Data+ Awards: Novation helps hospitals get better deals on supplies

Big data helps slash the high cost of healthcare equipment.

Medical, surgical and pharmaceutical supplies account for up to 30% of hospitals' healthcare expenditures, second only to medical staff salaries, according to management consulting firm Booz & Co. Prices can change quickly in the industry, and supply chain managers need to act fast to ensure that they're getting the best deals.

With that issue in mind, Irving, Texas-based Novation worked with healthcare systems network VHA and university hospital alliances to develop a suite of price-benchmarking and cost-management analytic applications to help healthcare providers secure the best prices on everything from latex gloves to surgical equipment.

In 2011, Novation developed a mobile app that pushes information and alerts on changing prices to decision-makers and prompts them to take action.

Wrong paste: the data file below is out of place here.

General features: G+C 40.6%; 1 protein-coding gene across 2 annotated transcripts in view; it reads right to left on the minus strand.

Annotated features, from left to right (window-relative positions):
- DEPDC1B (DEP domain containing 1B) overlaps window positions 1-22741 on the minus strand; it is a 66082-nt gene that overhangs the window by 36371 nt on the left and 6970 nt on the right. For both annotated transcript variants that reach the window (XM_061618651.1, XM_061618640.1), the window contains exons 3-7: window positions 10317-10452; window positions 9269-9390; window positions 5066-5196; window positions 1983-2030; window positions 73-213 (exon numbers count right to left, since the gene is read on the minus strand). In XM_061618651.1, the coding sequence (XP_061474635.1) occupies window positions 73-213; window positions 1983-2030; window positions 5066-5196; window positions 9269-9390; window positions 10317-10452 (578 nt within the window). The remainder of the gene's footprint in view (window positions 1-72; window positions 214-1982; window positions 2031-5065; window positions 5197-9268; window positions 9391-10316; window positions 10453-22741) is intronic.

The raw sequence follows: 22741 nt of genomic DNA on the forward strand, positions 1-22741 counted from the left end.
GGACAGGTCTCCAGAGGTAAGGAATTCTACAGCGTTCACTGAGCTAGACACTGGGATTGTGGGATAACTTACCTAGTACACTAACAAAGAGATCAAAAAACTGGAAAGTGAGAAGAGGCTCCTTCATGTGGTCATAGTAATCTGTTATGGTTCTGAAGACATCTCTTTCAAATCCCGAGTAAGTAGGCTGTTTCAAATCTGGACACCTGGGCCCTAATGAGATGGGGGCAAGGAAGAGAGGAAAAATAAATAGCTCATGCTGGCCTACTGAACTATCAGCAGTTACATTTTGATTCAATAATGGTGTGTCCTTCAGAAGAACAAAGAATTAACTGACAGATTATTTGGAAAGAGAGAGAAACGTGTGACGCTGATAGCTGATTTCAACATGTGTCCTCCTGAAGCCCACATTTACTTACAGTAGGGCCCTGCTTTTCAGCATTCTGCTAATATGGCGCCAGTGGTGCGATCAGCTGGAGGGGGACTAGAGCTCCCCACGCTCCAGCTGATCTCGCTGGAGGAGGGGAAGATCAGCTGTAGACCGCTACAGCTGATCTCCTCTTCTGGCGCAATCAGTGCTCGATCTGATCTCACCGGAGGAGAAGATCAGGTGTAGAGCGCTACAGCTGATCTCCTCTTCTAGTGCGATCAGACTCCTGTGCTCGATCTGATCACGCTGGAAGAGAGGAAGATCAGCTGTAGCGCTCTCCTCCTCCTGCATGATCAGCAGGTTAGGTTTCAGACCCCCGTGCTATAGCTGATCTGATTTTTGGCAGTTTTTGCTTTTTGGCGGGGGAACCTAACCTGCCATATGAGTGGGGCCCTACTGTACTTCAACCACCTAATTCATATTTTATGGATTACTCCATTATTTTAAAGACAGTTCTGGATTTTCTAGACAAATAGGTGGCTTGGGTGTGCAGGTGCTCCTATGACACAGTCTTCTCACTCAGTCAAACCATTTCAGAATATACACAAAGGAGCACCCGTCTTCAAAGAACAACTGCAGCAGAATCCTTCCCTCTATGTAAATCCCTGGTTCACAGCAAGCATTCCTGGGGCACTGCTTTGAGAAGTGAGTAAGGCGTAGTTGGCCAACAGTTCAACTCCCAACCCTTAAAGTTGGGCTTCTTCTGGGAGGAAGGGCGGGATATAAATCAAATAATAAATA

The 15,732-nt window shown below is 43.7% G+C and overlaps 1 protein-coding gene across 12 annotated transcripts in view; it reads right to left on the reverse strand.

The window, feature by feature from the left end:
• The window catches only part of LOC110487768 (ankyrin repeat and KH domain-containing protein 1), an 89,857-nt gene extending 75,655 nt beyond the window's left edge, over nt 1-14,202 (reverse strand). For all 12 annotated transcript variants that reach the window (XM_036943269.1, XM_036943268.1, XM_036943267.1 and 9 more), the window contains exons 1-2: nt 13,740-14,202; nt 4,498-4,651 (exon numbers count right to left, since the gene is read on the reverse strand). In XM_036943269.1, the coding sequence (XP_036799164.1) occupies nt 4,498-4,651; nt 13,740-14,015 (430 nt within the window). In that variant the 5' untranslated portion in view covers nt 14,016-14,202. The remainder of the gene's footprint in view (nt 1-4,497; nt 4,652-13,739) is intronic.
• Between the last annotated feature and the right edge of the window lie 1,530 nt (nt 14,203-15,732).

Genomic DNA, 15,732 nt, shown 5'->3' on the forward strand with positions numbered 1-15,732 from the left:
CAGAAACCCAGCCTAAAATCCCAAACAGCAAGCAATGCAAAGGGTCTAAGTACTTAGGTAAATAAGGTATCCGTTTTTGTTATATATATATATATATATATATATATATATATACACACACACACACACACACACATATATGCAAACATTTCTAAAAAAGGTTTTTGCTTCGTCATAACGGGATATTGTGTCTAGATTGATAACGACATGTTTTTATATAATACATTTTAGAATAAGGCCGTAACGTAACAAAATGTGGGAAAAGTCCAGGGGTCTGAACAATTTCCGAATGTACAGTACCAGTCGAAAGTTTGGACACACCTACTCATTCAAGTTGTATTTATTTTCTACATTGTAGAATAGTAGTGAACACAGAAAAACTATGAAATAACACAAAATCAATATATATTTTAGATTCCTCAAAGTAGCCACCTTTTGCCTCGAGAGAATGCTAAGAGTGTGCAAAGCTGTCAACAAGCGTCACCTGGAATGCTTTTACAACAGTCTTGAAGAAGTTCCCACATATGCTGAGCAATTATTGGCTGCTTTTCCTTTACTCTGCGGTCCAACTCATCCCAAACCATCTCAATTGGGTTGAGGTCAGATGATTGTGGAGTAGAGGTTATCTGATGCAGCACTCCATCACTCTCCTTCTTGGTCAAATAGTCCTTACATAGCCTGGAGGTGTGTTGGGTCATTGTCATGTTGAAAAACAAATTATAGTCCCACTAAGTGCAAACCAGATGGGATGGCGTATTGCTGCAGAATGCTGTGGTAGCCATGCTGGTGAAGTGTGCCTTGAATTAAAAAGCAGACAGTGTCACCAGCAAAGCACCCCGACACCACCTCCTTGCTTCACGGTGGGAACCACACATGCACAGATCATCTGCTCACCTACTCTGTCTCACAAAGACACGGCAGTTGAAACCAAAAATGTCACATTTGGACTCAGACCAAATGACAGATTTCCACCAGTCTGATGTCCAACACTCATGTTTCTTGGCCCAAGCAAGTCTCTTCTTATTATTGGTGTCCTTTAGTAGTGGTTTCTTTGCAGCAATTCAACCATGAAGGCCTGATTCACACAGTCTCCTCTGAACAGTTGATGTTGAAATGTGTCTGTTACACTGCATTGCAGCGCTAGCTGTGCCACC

Novation's database holds information from more than 2,400 member organizations representing $70 billion in annual expenditures. It includes several thousand terabytes of data culled from hospitals' spending histories, plus Novation's own data from a broad range of healthcare contracts it has facilitated.

"We're not sharing data" from one hospital to another, "but we're giving them enough information to make intelligent purchasing decisions," says Hari Subramanian, director of mobile solutions at Novation. "When they get that kind of information, they're armed with better insights to make better decisions."

Mayo Clinic, which is both a member of and a shareholder in VHA, spends a lot of money on supplies, services and equipment. Joe Dudas, vice chairman of category management at Mayo, says using Novation's tools has made it easier to be fiscally responsible while meeting patient needs.

"The tools are important to our contracting and management process," he says. "By coupling [the tools] with key clinical data, proven best practices and our talented negotiations team, we have achieved significant value that also allows us to reduce patient costs."

Despite Novation's success, Subramanian says mobile apps may not be for everyone. "ROI is proportionate to the business value it can provide," he says. "Don't do it just because everybody else is doing it."

Next: Procter & Gamble puts global BI data in executives' hands

Collett is a Computerworld contributing writer. You can contact her at

Copyright © 2013 IDG Communications, Inc.

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